Cablegate: Drc Instills Corporate Social Responsibility


DE RUEHKI #1036/01 3291411
R 251411Z NOV 09




E.O. 12958: N/A

1. (U) Summary: Since the approval of the Forestry Code by the
Government of the Democratic Republic of the Congo (GDRC) in 2002,
the Congolese government has engaged in several mandatory reforms.
In fact, the GDRC has begun to recognize the multiple social,
economic, and environmental values of forests and is incorporating
the rights of traditional forest-users including local communities
into its approaches to forest management. In its strategy, the GDRC
has cancelled illegally-obtained logging contracts or those which
were approved before the new 2002 code, taken steps to implement
participatory forest zoning, and worked to insure that transparency,
participation of civil society, rural people and local communities
become part of the forestry conservation and management effort.
Introducing corporate social responsibility has appeared as a key
mile stone for the sustainable use of forestry resources. While the
DRC has made good progress on sound management of its forests with
various donors' support, there are still many steps which need to be
implemented. End summary.

Workshop to clear draft "Cahier des Charges"

2. (U) A workshop to analyze and propose principles and procedures
for local communities to share benefits from logging concessions was
held November 4-6, 2009 in Kinshasa under the authority of the DRC
Minister of Environment, Conservation of Nature, and Tourism and
sponsored by the German Agency for Development (GTZ), United States
Forest Service (USFS), USAID's Central African Regional Program for
the Environment, and the World Wildlife Fund (WWF). (Note: The
U.S. Department of State transferred funds to USFS to help organize
the workshop. End note.) The purpose of the workshop was to
discuss corporate social responsibility in the forestry sector and
to develop a model agreement ("cahier des charges" in French) and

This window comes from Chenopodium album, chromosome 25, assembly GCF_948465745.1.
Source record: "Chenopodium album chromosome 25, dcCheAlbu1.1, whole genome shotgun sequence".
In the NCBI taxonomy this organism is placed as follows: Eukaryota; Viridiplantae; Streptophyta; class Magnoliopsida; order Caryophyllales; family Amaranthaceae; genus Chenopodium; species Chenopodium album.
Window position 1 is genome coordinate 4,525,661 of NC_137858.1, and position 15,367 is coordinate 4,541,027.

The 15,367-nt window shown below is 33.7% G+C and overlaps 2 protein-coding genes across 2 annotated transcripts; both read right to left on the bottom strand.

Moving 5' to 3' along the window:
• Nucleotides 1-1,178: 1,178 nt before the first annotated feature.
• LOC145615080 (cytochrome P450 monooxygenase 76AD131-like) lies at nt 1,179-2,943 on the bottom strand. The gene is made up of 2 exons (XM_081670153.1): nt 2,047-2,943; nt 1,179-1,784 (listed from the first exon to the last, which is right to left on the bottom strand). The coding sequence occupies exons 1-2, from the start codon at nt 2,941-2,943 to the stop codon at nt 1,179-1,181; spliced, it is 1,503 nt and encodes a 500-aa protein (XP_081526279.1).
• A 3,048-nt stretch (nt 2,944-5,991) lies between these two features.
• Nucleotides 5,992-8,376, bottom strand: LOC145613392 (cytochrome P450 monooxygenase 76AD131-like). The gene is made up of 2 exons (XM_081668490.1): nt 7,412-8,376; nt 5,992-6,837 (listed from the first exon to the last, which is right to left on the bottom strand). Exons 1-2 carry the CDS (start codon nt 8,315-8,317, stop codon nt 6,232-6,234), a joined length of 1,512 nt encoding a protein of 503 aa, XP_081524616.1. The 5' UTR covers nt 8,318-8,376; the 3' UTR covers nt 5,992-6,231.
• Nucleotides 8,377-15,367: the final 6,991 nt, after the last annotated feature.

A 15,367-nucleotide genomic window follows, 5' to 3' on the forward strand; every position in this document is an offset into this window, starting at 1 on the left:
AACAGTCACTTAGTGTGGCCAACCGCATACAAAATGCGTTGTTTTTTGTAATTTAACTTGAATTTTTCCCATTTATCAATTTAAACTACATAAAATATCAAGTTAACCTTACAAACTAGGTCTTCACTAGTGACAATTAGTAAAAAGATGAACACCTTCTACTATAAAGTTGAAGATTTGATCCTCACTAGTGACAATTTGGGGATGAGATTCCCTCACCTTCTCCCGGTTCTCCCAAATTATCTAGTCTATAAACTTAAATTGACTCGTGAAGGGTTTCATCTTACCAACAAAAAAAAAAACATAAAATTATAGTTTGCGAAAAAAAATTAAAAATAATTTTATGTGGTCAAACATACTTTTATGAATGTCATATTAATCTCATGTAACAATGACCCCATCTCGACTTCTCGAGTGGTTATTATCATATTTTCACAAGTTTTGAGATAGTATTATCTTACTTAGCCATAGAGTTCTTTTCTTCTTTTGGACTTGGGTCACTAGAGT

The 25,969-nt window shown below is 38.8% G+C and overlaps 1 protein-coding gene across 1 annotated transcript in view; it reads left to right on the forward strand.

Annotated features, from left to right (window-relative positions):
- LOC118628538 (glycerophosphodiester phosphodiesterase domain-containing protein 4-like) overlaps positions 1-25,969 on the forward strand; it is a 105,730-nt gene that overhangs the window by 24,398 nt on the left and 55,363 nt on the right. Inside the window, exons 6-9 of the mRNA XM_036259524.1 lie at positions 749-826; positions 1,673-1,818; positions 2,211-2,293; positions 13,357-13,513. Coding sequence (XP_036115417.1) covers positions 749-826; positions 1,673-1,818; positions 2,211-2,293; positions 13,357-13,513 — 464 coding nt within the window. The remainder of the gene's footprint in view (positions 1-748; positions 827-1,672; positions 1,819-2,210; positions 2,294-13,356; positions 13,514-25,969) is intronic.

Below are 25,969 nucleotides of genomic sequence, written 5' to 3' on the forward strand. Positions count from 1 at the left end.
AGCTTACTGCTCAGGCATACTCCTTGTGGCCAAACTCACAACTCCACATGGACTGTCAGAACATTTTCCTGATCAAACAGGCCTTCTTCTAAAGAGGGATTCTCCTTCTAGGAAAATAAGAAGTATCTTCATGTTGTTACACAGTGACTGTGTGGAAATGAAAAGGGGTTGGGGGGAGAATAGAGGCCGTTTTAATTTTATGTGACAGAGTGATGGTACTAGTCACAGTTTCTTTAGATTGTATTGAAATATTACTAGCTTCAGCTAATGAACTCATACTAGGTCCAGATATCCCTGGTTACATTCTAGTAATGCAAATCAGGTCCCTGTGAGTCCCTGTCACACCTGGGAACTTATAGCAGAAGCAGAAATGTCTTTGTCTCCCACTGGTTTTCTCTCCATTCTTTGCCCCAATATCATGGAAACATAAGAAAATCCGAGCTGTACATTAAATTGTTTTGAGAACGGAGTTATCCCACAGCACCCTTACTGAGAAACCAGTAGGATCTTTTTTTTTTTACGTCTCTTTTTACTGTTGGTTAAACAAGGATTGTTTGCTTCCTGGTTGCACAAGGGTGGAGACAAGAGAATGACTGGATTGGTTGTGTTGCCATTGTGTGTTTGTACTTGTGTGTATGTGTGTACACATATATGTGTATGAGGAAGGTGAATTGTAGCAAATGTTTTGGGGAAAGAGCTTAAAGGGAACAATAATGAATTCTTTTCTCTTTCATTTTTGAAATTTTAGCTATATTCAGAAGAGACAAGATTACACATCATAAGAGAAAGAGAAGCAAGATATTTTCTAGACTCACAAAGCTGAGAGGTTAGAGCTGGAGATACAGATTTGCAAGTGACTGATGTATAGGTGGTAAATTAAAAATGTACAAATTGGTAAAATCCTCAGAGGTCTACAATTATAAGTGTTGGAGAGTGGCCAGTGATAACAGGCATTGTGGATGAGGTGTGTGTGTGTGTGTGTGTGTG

approaches for timber companies to fulfill their social
responsibilities with local communities and nomadic peoples under
the DRC Forestry Code. The model of the agreement and negotiation
guidelines were drafted by a local NGO called the Council for
Environmental Defense by Legality and Traceability, known under its
French acronym CODELT.

3. (U) The workshop gathered key national stakeholders of the DRC
forestry sectors, including representatives of forestry companies,
NGOs, local communities, and the Ministry of Environment,
Conservation of Nature and Tourism staff. Participants divided into
four different committees. They analyzed the process of drafting a
cahier des charges and examined guidelines drafted by a preparatory
committee. They also reviewed a model cahier des charges and tools
for the training of key actors, including representatives of the
local communities, forestry companies, and forestry administration

Judicial and Technical Bases of the "Cahier des Charges"
--------------------------------------------- ----------

4. (U) DRC's 2002 Forest Code requires a contract ("cahier des
charges") between timber concessions and local communities and
nomadic peoples (pygmees). Ministerial Decree No. 28/CAB/MIN/ECT-T
27/JEB/08 of August 7, 2008 provides some models of forest
concession contracts with local and nomadic peoples. The workshop
focused largely on the social aspect of the contract. That is, the
Qfocused largely on the social aspect of the contract. That is, the
workshop explored ways for forest concessions to meet their social
infrastructural (i.e. hospitals, schools, roads and transport)
responsibilities to local people as required by the Forest Code.
This law requires the timber concessionaires to finance
socioeconomic infrastructures to benefit local communities.

5. (U) On a technical level, the workshop attempted to
operationalize the principles proposed at a forest concession title
workshop which took place from March 4 through 6, 2009. The March
2009 workshop proposed subsequent steps to be taken after the
process of title verification reduced the number of forestry
concession titles from 156 to 65. In order to achieve a sustainable
management of the new concessions, the March "post-conversion"
workshop suggested launching a participatory forest zoning process